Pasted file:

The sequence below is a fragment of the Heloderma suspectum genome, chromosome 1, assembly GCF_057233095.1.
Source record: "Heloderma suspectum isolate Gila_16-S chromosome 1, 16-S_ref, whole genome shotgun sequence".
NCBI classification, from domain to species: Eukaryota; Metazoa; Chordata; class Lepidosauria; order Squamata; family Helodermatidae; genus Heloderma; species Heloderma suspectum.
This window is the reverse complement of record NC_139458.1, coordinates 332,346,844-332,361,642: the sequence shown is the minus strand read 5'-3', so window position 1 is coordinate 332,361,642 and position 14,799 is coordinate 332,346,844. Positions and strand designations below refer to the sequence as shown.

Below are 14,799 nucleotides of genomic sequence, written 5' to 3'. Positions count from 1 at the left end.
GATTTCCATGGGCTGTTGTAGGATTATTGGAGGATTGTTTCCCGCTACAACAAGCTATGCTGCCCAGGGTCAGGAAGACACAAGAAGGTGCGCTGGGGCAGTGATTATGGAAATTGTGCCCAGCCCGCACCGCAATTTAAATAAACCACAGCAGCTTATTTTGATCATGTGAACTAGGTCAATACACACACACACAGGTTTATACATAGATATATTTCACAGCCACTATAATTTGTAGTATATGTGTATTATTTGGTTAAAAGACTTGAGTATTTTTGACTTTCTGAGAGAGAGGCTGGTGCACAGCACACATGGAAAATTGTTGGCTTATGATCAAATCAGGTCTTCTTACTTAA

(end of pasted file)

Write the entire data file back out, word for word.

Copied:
The sequence below is a fragment of the Heloderma suspectum genome, chromosome 1, assembly GCF_057233095.1.
Source record: "Heloderma suspectum isolate Gila_16-S chromosome 1, 16-S_ref, whole genome shotgun sequence".
NCBI classification, from domain to species: Eukaryota; Metazoa; Chordata; class Lepidosauria; order Squamata; family Helodermatidae; genus Heloderma; species Heloderma suspectum.
This window is the reverse complement of record NC_139458.1, coordinates 332,346,844-332,361,642: the sequence shown is the minus strand read 5'-3', so window position 1 is coordinate 332,361,642 and position 14,799 is coordinate 332,346,844. Positions and strand designations below refer to the sequence as shown.

Below are 14,799 nucleotides of genomic sequence, written 5' to 3'. Positions count from 1 at the left end.
GATTTCCATGGGCTGTTGTAGGATTATTGGAGGATTGTTTCCCGCTACAACAAGCTATGCTGCCCAGGGTCAGGAAGACACAAGAAGGTGCGCTGGGGCAGTGATTATGGAAATTGTGCCCAGCCCGCACCGCAATTTAAATAAACCACAGCAGCTTATTTTGATCATGTGAACTAGGTCAATACACACACACACAGGTTTATACATAGATATATTTCACAGCCACTATAATTTGTAGTATATGTGTATTATTTGGTTAAAAGACTTGAGTATTTTTGACTTTCTGAGAGAGAGGCTGGTGCACAGCACACATGGAAAATTGTTGGCTTATGATCAAATCAGGTCTTCTTACTTAA